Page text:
NICB Says Some Towing Companies Gouging Sandy Victims

November 7, 2012

The National Insurance Crime Bureau (NICB) says it is receiving reports of price gouging by towing companies and impound lots in the aftermath of Superstorm Sandy.

The NICB said its member companies are already receiving bills with classic signs of price exploitation. For a tow that occurred on October 30, one towing company charged $2,150, which included a $1,250 “recovery” fee in addition to charges for towing, storage and administration.

NICB members report towing firms are hooking up vehicles without the owner’s consent and telling the owners that all vehicles are being towed off the street, without any authorization from local authorities. Insurers also report that towing companies are going door-to-door soliciting business, telling people they will contact the insurance company and handle the expenses. One company even claimed that 50 percent of the charge will go to the American Red Cross.

“These charges are way out of line with reasonable fees and it’s akin to someone charging $20 to $30 for a gallon of gas just to take advantage of the situation,” said NICB CEO Joe Wehrle. “This kind of outrageous conduct is only adding to the misery and expense incurred by people who have already suffered far too much.

Law enforcement agencies throughout the area have their hands full with life-and-death situations and, in most cases, they are not yet processing cars that have been flooded or abandoned following the storm, said Wehrle.

He recommended that before allowing anyone to tow their vehicle, owners should contact their insurance company for assistance with a reliable towing and storage firm so they are not stuck with a bill far above the reasonable charges set forth in their policy. Anyone who suspects they are being overcharged should contact the local authorities or call 1-800-TEL-NICB to report it.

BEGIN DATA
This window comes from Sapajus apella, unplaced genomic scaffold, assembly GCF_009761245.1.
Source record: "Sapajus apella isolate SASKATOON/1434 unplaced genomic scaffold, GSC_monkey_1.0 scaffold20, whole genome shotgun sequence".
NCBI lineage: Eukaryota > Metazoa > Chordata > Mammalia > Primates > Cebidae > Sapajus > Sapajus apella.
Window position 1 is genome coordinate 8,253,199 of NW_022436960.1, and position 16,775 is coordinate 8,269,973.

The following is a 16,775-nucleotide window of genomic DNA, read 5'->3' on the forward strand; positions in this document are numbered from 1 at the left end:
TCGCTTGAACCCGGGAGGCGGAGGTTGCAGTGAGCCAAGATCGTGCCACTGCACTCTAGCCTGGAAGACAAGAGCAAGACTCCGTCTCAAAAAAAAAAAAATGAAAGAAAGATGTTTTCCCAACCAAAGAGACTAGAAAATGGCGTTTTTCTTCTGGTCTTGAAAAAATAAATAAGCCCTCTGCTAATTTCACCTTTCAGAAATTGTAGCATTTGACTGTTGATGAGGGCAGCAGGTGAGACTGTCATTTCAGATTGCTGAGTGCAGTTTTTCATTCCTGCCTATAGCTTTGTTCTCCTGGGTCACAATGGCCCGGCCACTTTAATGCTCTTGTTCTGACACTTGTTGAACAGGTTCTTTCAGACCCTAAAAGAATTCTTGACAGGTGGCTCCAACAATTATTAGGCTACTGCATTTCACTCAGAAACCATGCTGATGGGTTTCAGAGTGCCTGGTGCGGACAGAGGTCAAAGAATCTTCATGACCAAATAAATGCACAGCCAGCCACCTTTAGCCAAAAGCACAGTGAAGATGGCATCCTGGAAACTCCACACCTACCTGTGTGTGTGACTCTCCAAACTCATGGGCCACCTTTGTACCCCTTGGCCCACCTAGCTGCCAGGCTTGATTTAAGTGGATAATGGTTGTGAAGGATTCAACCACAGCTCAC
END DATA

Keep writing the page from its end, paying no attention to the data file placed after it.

Wehrle noted that vehicle owners who do not have towing or storage coverage under their insurance policy may be at risk of having their cars crushed for scrap and still being on the hook for exorbitant fees long after their cars are gone.

The National Insurance Crime Bureau, a not-for-profit organization, is supported by over 1,100 property/casualty insurance companies and self-insured organizations. NICB member companies wrote over $319 billion in insurance premiums in 2010, or approximately 80 percent of the nation’s property/casualty insurance.

 

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Latest Comments

  • November 9, 2012 at 9:18 am
    Roland says:
    Great point, boonedoggle; this should be called simply "theft." As far as "price gouging" is concerned, I'm afraid CEO Wehrle is in step with the majority of Americans in his ... read more
  • November 8, 2012 at 6:41 pm
    boonedoggle says:
    If the cars are towed without police order or owner authorization, why shouldn't the owners sue the tow operators for wrongful conversion and seek punitive damages.
  • November 8, 2012 at 4:06 pm
    paul says:
    this same sort of thing happens here in flori duh after storms. makes me wonder if the tow operators follow the roofers around from storm to storm!
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